Post submitted by Shane Snowdon, former HRC Director, Health & Aging Program
This week brought news that a gay Los Angeles-area man is suing his primary care physician because her notes on him after a routine physical listed “homosexual behavior” as both a diagnosis and a “chronic condition” in his medical record.
When patient Matthew Moore asked that these archaic and demeaning references to him be removed, the medical group apologized and promised to delete them. But when he later rechecked his records, “homosexual behavior” was still listed under “chronic problems.” And when he questioned the physician about the wording of her notes, he said, she defended her position.
Moore’s lawsuit and the media attention it has attracted highlight a sad truth: while health care often claims to be objective, it’s all too often contaminated by personal prejudice. We at HRC applaud Moore’s efforts to call attention to the bias and ignorance that are still all too common in health care—and we’re proud to say that HRC’s Healthcare Equality Index (HEI) is providing much-needed training to health care providers about their LGBT patients.
In just the last 18 months, the HEI has trained over 15,000 health care providers at more than 500 hospitals and clinics—and has published, with Lambda Legal, a groundbreaking guide to care for transgender patients, who often face heightened discrimination. Furthermore, to ensure that future health professionals don’t hold the same outdated and biased beliefs as Moore’s physician, HEI staff have provided training at dozens of the nation’s medical schools and authored recommendations for improving LGBT curriculum and climate in health education.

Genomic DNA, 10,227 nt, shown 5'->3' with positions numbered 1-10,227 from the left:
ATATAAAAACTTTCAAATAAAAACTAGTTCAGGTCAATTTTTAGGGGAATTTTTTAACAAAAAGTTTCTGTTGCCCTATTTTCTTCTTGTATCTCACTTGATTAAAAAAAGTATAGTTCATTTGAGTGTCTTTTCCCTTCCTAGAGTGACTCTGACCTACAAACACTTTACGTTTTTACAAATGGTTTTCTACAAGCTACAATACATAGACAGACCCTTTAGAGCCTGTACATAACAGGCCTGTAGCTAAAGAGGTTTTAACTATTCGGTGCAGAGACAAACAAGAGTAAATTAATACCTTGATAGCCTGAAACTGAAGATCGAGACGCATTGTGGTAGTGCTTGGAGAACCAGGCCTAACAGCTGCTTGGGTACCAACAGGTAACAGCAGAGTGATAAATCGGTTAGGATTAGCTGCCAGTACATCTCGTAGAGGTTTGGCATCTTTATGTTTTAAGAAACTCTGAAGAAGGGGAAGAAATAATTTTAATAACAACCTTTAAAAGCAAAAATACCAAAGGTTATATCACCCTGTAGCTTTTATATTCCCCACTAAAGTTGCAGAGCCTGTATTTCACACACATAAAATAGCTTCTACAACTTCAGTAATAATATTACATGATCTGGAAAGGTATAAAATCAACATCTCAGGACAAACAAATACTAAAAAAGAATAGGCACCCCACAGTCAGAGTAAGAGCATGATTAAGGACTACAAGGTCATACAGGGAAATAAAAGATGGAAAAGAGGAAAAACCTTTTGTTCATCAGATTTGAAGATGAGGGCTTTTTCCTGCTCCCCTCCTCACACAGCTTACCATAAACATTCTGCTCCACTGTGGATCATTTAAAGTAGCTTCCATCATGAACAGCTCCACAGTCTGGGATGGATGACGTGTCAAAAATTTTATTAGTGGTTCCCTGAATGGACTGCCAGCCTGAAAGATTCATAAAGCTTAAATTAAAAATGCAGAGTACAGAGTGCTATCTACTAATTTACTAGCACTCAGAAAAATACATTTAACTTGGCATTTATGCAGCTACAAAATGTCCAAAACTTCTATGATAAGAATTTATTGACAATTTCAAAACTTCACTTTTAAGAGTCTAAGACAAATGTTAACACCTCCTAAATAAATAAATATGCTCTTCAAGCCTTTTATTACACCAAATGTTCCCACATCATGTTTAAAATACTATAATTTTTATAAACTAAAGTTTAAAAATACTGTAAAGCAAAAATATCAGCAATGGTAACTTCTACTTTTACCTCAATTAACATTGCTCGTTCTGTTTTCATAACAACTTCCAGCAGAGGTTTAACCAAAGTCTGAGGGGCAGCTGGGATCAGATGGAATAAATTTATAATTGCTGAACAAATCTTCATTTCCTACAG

The HEI also identifies and applauds the hundreds of health care facilities nationwide that have explicitly committed to providing welcoming, knowledgeable LGBT care. Like Matthew Moore, the HEI is saying loud and clear that LGBT patients should never have to deal with bias and ignorance along with their medical condition.